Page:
Applied Public Health Chair – Paula Braitstein
This Chair is supported through the CIHR Community-based Primary Health Care (CBPHC) Signature Initiative and the HIV/AIDS Research Initiative.
Paula Braitstein, BA, MA, MSc, PhD, is an Associate Professor at University of Toronto Dalla Lana School of Public Health, and a Visiting Professor at Moi University School of Medicine in Kenya. Dr. Braitstein obtained her BA in Anthropology at McGill University, MA in Graduate Liberal Studies at Simon Fraser University, MSc in Health care and Epidemiology at University of British Columbia, and PhD in Health Care and Epidemiology at the University of British Columbia. Dr. Braitstein is the director of Monitoring and Evaluation for the Academic Model Providing Access to Healthcare (AMPATH) consortium based in Eldoret, Kenya. Her research interests include HIV/AIDS, international health, social determinants of health, resilient adaptation, observational epidemiology, and access to care. Dr. Braitstein brings this multidisciplinary expertise into her CIHR/PHAC Applied Public Health Chair which aims to evaluate the impact of a population-health intervention of HIV testing, care and treatment in an HIV endemic region of East Africa.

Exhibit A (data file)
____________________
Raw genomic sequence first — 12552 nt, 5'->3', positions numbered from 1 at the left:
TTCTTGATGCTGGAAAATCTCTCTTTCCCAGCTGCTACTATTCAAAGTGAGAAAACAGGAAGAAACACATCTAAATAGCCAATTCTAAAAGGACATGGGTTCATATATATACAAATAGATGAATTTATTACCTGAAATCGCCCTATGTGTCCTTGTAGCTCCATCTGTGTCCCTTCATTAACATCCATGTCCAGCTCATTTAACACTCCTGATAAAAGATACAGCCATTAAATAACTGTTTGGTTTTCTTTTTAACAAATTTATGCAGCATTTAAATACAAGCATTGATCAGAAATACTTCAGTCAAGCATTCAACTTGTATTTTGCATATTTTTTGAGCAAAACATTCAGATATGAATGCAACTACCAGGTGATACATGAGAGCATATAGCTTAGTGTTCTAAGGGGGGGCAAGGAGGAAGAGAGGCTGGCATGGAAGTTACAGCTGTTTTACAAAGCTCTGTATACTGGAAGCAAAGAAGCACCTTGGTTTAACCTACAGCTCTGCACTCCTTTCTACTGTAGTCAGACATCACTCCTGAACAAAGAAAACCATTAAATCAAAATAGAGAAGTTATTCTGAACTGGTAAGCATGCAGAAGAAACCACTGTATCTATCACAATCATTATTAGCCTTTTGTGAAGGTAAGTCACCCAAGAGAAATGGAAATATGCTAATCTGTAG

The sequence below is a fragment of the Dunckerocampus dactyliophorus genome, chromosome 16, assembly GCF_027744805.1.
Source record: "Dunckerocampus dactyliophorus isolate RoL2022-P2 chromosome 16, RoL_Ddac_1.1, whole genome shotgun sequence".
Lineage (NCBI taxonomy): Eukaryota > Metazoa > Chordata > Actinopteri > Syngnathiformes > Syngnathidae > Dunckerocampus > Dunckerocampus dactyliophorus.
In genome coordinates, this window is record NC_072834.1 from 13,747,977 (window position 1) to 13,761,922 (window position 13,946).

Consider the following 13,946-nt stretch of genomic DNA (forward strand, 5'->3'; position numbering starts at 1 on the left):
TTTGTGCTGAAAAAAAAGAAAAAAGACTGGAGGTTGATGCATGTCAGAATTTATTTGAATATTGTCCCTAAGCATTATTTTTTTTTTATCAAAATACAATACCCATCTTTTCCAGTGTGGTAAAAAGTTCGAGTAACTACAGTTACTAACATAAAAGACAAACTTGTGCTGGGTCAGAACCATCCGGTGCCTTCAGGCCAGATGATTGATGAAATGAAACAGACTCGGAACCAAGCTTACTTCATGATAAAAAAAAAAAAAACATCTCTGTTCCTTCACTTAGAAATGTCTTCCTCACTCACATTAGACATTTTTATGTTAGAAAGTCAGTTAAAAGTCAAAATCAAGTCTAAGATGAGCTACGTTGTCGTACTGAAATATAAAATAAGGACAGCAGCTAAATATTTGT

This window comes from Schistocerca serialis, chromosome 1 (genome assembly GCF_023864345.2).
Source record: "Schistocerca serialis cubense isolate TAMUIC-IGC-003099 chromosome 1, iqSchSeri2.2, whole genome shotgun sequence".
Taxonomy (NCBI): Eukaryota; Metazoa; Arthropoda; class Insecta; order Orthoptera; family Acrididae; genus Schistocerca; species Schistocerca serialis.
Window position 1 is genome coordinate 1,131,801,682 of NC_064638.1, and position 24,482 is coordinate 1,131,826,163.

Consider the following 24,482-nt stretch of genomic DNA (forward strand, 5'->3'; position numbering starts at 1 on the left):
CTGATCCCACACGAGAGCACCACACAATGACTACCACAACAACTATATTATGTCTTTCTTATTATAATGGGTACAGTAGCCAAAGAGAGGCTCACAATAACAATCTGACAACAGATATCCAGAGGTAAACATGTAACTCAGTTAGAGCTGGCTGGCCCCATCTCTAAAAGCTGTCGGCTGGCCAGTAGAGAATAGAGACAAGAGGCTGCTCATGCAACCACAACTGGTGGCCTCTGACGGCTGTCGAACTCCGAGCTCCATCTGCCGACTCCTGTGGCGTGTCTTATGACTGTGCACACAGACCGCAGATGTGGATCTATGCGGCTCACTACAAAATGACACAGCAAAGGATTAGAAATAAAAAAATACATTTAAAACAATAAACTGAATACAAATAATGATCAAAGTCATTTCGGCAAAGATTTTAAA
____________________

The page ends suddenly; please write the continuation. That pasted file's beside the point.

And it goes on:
The decision-making collaborator on Dr. Braitstein’s Chair in Applied Public Health is Dr. Sylvester Kimaiyo, Chief of Party AMPATH and Professor in the Department of Medicine, at Moi University.
Dr. Braitstein’s Chair
The dramatic reduction of HIV-related morbidity and mortality can be traced to the expansion of access to antiretroviral therapy (ART) and has transformed HIV into a manageable chronic illness, for those who can access treatment. The potential of HIV Treatment as Prevention (TasP) suggests that earlier and more aggressive treatment can substantially increase the personal benefits of ART, as well as the population health benefits through the decrease in numbers of new HIV infections. Beginning in 2001, the AMPATH program has enrolled over 150,000 HIV infected patients. Recently, AMPATH has begun to test/re-test (Find) >95% of all eligible adults and children in 18 sub-counties (catchments), Link to care >80% of those found to be positive, Treat 100% of those eligible according to current treatment guidelines, and Retain 95% of those treated (Find-Link-Treat-Retain or FLTR). The FLTR population health intervention aims to improve health equity across the lifespan of the general population, as well as those most at-risk such as orphaned and street youth. The implementation of FLTR has guided Dr. Braitstein’s project.
Dr. Braitstein aims to evaluate the impact of the FLTR population-health intervention of HIV testing, care and treatment in an HIV endemic region of East Africa.
Moving forward, Dr. Braitstein specifically aims to:
- Measure HIV incidence among male and female adolescents and adults in FLTR catchments and compare to controls.
- Compare the incidence of HIV infection among exposed infants in catchments with FLTR-enhanced Prevention of Mother-to-Child HIV Transmission (PMTCT) activities to controls.